5 JULY 1975, Page 7

A Spectator's Notebook

I attended last week a lunch given by the Anglo-Israeli Friendship League to meet General Chaim Herzog and his sister-in-law, Pnina. The occasion was the publication of two books, the General's account of the War of Atonement, and Mrs Herzog's edition of her late husband's writings. General Herzog is, of course, Israel's Ambassador designate to the United Nations, and a most forthright diplomat he will clearly prove to be. Asked at the very beginning of our question period what hopes he had of his rhission he said he was going to New York without illusions and went on to castigate the double-standards of the UN — in particular in that organisation's treatment of Israel — in terms that would have done credit to Mr William Buckley's scathing account of his time as an American delegate there (reviewed in these pages recently by Alan Clark). But perhaps the most impressive thing about the General was his robust confidence, and his particularly sharp insight into the declining potential of the Arab oil weapon, now that those who might have been victims of it, or were the last time the boycott was tried, have been searching with some success for other sources of energy. "The Arabs will find next time," said Herzog, "that there is a buyer's rather than a seller's market in oil." On the major subject, that of whether the Israelis could again be caught napping as at the outset of Yom Kippur, General Herzog was grimly confident that that could not happen again.

Programme journals

During this period of national stringency the authorities are making appeals for economies, Particularly in fuels and power and other resources. The room for economy appears limitless.

The television programme magazines, for instance, are publications with huge circulations that might cover the same ground to better and more economic advantage through amalgamation; of course, it might be argued that this would amount to a monopoly, and restrict freedom of choice, if not to readers who are forced to buy both Radio Times and TV Times, at least to advertisers. If this is accepted, though not by me, it follows that the copyright n programming that is the legal backbone to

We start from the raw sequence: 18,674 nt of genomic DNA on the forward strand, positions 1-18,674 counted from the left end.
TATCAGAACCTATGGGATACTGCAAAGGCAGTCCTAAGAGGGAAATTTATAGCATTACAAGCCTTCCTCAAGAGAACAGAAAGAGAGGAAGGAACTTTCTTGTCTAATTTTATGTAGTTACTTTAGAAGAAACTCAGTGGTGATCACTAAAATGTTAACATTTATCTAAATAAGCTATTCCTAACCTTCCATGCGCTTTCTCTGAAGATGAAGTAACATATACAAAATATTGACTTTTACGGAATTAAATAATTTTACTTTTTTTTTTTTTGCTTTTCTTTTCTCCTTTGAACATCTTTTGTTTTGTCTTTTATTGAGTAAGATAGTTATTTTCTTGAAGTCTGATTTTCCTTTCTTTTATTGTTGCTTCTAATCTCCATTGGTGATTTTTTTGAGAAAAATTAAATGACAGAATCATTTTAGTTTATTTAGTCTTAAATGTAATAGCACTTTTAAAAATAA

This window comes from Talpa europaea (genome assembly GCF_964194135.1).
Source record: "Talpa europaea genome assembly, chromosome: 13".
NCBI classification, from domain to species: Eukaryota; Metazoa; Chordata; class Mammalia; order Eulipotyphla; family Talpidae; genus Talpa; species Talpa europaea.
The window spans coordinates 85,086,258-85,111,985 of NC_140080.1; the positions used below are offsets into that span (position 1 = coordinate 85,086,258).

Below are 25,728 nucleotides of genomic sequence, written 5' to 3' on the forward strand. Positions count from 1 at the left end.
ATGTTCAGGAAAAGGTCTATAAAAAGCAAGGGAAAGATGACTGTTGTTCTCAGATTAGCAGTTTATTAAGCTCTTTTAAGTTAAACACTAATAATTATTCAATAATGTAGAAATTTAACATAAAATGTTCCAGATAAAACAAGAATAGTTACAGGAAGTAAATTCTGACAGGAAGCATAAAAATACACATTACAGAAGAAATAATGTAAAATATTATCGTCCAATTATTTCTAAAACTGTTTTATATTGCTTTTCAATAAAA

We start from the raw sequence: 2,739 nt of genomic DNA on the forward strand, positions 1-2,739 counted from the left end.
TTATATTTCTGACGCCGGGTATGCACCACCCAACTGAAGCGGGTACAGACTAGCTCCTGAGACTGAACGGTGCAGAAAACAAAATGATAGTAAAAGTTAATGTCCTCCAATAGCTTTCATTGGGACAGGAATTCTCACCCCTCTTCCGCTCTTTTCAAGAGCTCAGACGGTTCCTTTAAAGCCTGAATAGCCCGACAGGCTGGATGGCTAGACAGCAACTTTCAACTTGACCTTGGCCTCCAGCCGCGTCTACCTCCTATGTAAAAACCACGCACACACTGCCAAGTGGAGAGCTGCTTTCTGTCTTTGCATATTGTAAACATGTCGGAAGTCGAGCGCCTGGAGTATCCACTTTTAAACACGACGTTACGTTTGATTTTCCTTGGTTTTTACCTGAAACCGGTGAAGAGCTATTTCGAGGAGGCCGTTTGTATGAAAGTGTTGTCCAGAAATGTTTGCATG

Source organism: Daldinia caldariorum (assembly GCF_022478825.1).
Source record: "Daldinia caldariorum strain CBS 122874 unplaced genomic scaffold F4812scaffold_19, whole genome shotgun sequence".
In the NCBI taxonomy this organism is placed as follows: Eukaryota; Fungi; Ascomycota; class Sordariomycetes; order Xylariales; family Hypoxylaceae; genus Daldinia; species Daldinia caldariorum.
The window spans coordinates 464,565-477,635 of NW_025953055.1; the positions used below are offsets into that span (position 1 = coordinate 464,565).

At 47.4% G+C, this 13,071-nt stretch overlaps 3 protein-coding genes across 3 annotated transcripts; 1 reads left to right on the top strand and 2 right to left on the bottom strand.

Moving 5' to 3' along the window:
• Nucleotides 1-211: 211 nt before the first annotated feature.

the commercial success of these enterprises is sacrosanct. Thus, not only should the week's programmes be the copyright of the companies but so also the programming for a single day's viewing which, at the moment, is allowed by convention to appear in the daily papers.

It has occurred to me that if either the independent companies or the BBC were to exercise their muscle and release these daily programmes only to that daily paper making the highest open bid for the right to print, they would not only be increasing their own revenue by some millions of pounds but also effectively making that paper — the only one with radio and television programmes — overwhelmingly the most successful, smce for many readers the TV programme details are an important reason for buying a paper. It goes without saying, I suppose, that those people who would resist the amalgamation of the two programme journals on the grounds of the restriction of freedom of choice etc would be the first to cry for restrictive legislation on the right of the television channels to do what they like with their copyright — though that carried to its logical conclusion, might be for the best in leading to the demise of Radio Times and TV Times and produce instead a proliferation of privately-owned programme papers.

Conference success